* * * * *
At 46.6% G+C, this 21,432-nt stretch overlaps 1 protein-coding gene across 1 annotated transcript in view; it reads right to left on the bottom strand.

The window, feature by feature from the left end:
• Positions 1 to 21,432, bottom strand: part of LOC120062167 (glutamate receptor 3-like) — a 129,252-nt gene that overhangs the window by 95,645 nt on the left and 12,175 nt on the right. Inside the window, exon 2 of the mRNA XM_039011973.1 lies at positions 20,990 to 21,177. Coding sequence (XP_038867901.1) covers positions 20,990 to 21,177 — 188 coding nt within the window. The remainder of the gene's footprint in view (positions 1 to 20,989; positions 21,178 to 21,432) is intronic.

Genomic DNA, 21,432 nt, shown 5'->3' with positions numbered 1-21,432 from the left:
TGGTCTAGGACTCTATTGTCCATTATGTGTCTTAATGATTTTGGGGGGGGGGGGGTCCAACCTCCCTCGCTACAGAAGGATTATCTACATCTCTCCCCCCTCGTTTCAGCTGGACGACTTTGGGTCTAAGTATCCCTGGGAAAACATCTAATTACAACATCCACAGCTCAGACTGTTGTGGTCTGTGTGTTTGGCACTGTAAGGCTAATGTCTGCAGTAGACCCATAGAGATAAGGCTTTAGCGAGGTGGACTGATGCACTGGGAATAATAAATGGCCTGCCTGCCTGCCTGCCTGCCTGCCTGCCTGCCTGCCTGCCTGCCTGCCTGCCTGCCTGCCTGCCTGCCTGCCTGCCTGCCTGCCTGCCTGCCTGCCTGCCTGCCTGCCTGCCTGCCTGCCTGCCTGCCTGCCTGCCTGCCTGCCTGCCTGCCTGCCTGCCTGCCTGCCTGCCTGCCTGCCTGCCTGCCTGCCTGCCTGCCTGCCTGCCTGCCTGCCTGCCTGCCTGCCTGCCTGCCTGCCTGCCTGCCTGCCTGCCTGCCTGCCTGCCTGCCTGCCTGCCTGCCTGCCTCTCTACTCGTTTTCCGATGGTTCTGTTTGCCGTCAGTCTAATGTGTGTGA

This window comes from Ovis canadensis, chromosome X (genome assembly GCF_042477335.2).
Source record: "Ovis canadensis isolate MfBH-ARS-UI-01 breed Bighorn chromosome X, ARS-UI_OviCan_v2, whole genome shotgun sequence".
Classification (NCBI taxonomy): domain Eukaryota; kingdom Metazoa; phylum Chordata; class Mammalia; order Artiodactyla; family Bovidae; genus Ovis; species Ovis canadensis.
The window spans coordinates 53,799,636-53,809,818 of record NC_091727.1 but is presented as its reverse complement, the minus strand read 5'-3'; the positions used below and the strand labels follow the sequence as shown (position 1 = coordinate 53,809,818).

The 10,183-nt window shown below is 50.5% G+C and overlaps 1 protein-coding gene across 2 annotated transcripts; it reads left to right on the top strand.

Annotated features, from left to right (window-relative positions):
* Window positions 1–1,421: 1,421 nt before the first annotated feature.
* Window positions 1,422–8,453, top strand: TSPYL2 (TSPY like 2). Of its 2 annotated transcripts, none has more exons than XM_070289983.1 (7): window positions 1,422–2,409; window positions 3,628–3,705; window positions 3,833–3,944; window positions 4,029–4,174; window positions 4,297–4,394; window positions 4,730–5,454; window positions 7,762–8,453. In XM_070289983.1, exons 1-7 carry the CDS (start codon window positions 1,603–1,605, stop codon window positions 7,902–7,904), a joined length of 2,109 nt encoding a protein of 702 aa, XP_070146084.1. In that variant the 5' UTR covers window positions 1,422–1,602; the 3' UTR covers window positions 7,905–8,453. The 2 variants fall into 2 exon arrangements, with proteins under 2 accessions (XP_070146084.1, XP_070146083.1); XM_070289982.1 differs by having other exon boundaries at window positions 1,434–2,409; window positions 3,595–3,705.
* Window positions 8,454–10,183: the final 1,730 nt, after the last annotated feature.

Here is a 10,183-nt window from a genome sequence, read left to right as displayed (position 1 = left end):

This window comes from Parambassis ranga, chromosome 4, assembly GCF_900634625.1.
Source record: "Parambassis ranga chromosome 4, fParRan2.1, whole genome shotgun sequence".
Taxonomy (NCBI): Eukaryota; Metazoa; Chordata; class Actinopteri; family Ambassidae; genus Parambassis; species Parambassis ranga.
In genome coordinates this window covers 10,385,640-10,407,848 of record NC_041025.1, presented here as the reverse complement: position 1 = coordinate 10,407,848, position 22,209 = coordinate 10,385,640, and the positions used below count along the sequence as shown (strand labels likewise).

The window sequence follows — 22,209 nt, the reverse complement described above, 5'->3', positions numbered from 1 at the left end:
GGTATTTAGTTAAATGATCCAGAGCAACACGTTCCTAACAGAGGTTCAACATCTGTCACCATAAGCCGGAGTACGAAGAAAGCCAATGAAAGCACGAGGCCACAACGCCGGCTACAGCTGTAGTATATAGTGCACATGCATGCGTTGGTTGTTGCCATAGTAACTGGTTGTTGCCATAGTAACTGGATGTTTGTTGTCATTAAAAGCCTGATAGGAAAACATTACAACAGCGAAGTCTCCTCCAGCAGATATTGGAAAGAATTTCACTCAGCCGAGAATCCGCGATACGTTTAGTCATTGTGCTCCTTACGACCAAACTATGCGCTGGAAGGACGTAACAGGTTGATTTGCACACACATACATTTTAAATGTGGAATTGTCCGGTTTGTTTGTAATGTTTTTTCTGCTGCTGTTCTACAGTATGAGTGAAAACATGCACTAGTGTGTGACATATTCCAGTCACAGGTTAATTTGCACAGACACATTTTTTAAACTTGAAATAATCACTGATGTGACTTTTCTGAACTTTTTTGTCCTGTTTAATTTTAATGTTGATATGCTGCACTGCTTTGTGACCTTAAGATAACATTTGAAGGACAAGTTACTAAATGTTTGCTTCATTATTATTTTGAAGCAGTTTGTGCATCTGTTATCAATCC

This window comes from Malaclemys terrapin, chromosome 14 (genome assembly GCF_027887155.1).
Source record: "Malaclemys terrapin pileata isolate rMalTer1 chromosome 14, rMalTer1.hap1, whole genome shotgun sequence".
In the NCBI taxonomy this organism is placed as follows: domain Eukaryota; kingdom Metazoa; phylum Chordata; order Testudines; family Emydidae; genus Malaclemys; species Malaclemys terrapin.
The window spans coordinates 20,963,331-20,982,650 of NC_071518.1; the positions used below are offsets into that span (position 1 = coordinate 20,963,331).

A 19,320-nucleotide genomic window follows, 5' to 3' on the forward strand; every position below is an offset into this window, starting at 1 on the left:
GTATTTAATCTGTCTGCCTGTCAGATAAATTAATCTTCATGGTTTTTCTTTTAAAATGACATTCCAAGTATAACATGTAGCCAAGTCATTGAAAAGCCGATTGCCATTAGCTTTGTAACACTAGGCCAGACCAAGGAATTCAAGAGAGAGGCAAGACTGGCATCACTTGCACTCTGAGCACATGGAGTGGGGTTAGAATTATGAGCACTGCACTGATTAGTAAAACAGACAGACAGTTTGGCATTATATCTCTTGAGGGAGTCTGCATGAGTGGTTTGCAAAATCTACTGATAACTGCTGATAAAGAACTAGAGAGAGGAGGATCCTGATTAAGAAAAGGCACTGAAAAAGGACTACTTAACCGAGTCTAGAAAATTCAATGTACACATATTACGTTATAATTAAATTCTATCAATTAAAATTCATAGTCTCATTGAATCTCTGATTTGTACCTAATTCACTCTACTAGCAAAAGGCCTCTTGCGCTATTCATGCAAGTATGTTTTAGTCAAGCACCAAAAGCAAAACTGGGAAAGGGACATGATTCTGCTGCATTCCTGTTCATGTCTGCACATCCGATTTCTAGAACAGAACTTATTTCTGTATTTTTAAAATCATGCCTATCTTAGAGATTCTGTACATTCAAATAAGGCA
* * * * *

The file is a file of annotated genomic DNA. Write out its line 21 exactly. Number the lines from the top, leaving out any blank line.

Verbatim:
GGTATTTAGTTAAATGATCCAGAGCAACACGTTCCTAACAGAGGTTCAACATCTGTCACCATAAGCCGGAGTACGAAGAAAGCCAATGAAAGCACGAGGCCACAACGCCGGCTACAGCTGTAGTATATAGTGCACATGCATGCGTTGGTTGTTGCCATAGTAACTGGTTGTTGCCATAGTAACTGGATGTTTGTTGTCATTAAAAGCCTGATAGGAAAACATTACAACAGCGAAGTCTCCTCCAGCAGATATTGGAAAGAATTTCACTCAGCCGAGAATCCGCGATACGTTTAGTCATTGTGCTCCTTACGACCAAACTATGCGCTGGAAGGACGTAACAGGTTGATTTGCACACACATACATTTTAAATGTGGAATTGTCCGGTTTGTTTGTAATGTTTTTTCTGCTGCTGTTCTACAGTATGAGTGAAAACATGCACTAGTGTGTGACATATTCCAGTCACAGGTTAATTTGCACAGACACATTTTTTAAACTTGAAATAATCACTGATGTGACTTTTCTGAACTTTTTTGTCCTGTTTAATTTTAATGTTGATATGCTGCACTGCTTTGTGACCTTAAGATAACATTTGAAGGACAAGTTACTAAATGTTTGCTTCATTATTATTTTGAAGCAGTTTGTGCATCTGTTATCAATCC